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  • Archie Green (1917–2009)
  • John Michael Vlach

A man of many accomplishments, Archie Green will be best remembered for his personal campaign to encourage government investment in America’s folk communities. He imagined a national agency that would both foster and support traditional cultural practices—an institution that would parallel the existing endowments for the arts and the humanities. Being a strong-willed person with ample reserves of vision, he proposed the creation of a third endowment that would honor art forms and practices grounded in community and vernacular identity. His quest to establish such an agency began in 1969, when a bill that he had outlined, which was entitled “The American Folklife Foundation Act,” was introduced by Senator Ralph Yarborough of Texas. Seven years would pass before this proposed legislation would gather the number of supporters required to secure enactment. Fortunately, Green proved to be a canny negotiator. He served as a one-man lobbying committee, constantly walking the halls of the House and Senate offices, talking with members of Congress and their staff, and building a coalition that could stand up to the strong resistance mounted by fiscal conservatives who saw his proposal as an irresponsible use of public funds. Green’s efforts led to the creation of an agency that would present and preserve the wide range of expressive forms found in traditional and ethnic communities across the country. While many folklorists and allies of folklore were called upon to take part in the prolonged effort to pass the bill, Green served as the primary strategist: he determined who was the best person to meet with any given member of Congress or staffer, shaped the message for the bill’s campaigners, and suggested what lines of conversation should be emphasized. Finally, on the first working day of the nation’s bicentennial year, President Gerald R. Ford signed the American Folklife Preservation Act (P.L. 94–201) into law. Thirty-three years later we all can admire the wide-ranging achievements of the American Folklife Center, which are ultimately the consequence of Green’s belief that folklorists would make valuable public servants. In 2007, his crucial role in the creation of the Folklife Center was acknowledged by the Library of Congress when he was officially declared to be a “Living Legend.”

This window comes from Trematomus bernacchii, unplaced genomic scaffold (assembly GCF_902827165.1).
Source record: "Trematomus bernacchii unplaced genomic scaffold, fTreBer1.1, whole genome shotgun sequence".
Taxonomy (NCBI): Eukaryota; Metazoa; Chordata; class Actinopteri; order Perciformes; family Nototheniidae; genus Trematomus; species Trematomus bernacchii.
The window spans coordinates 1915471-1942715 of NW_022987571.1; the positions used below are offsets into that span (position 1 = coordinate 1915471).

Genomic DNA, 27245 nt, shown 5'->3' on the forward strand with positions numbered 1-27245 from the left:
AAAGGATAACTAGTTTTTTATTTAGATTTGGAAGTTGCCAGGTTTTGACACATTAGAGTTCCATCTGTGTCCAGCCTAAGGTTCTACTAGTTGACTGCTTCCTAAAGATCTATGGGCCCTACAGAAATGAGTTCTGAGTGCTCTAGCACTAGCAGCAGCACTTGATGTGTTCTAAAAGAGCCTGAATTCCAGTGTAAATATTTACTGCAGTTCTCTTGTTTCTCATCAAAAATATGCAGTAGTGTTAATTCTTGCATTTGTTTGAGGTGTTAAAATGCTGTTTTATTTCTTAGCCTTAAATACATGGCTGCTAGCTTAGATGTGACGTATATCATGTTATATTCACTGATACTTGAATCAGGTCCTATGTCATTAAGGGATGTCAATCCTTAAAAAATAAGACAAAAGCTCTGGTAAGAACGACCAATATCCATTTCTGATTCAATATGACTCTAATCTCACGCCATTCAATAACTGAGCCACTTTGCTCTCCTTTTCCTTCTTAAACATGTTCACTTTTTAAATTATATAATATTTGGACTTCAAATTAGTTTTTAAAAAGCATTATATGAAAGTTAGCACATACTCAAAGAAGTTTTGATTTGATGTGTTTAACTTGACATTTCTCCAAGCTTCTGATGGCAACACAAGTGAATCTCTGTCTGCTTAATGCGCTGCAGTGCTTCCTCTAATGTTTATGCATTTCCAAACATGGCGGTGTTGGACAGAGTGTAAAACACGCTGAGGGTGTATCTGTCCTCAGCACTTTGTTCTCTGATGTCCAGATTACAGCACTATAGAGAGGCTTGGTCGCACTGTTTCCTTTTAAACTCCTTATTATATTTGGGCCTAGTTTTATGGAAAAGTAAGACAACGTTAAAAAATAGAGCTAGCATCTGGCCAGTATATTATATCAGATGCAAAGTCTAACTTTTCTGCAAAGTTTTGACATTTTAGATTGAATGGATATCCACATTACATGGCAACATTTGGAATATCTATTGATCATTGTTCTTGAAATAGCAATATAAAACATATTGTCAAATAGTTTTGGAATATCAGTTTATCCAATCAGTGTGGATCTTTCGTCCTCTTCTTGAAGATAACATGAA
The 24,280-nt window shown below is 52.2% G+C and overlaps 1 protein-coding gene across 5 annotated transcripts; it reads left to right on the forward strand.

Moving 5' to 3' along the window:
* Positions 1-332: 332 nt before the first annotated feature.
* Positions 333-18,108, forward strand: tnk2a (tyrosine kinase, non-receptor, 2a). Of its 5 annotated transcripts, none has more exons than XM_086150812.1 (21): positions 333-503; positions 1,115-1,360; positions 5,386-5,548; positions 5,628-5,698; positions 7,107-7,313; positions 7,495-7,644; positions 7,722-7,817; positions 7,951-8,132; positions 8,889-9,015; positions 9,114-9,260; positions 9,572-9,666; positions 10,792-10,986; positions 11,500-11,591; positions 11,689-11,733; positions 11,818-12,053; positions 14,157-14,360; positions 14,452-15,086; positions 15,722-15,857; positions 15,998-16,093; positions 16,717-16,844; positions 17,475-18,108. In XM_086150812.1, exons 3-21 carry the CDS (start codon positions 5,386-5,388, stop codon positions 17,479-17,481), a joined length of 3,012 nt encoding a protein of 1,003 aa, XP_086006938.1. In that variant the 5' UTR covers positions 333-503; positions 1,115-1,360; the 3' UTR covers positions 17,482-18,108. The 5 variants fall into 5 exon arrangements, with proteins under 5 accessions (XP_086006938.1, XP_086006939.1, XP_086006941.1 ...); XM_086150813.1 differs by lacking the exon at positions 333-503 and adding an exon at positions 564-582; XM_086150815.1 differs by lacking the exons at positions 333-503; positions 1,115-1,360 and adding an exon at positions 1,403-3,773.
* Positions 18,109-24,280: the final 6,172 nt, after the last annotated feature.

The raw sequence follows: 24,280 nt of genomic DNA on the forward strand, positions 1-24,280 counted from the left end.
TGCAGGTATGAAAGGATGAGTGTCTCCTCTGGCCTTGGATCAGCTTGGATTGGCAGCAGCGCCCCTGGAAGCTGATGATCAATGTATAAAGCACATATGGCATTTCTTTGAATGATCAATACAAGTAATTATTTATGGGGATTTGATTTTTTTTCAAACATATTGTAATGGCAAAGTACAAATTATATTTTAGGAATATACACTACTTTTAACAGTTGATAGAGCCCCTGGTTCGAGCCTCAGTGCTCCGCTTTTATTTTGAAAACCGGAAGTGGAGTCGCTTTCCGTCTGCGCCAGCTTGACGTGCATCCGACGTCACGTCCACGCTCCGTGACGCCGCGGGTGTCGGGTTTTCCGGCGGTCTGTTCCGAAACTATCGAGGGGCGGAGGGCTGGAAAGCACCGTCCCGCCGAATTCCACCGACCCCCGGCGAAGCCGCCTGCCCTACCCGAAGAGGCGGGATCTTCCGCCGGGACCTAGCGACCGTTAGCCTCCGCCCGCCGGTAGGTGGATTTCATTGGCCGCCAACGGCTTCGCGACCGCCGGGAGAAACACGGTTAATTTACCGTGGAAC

Such an honor could hardly have been imagined when one reviews the long span of Green’s personal history. Born in Winnipeg, Manitoba, in 1917, Aaron Green was the only son of Shmoel Cantorovich and Raisel Goosen, refugees from Ukraine. Cantorovich and Goosen had fled to Canada to escape an anti-Semitic pogrom in Chernigov, a city roughly one hundred miles north of Kiev. Traveling with forged documents, Cantorovich undertook an arduous escape and made his way north to Finland, where he was able to find passage on a ship bound for England. After a brief stay, he would next move on to Canada. He then sent for his sweetheart Raisel, and they were married in 1907. In order to fit in with his new surroundings, Cantorovich would change his family’s name to Greenstein, and after moving to Los Angeles he shortened it further to Green, which he apparently thought sounded more American. This was also the period when Aaron decided to become Archie.

Archie Green grew up in Boyle Heights, a part of Los Angeles that was marked by a rich assortment of ethnic groups. His classmates at the local public school included Japanese Americans, Mexicans Americans, and a range of Eastern European immigrants. This mixture of populations seemed to him like a reasonable and interesting social order. As a child, Green proved to be an inquisitive student, and he was particularly drawn to songs that he heard on [End Page 108] the radio. He became a faithful listener of The Blue Monday Jamboree, a show that regularly featured the cowboy singer Haywire Mac (b. Harold McClintock). As Green became an avid fan of cowboy music, his enthusiasm soon was reinforced by his discovery of John Lomax’s classic work Cowboy Songs (1910). Green was amazed that he knew most of the songs in that book because he had already heard them on the radio...


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pp. 108-112
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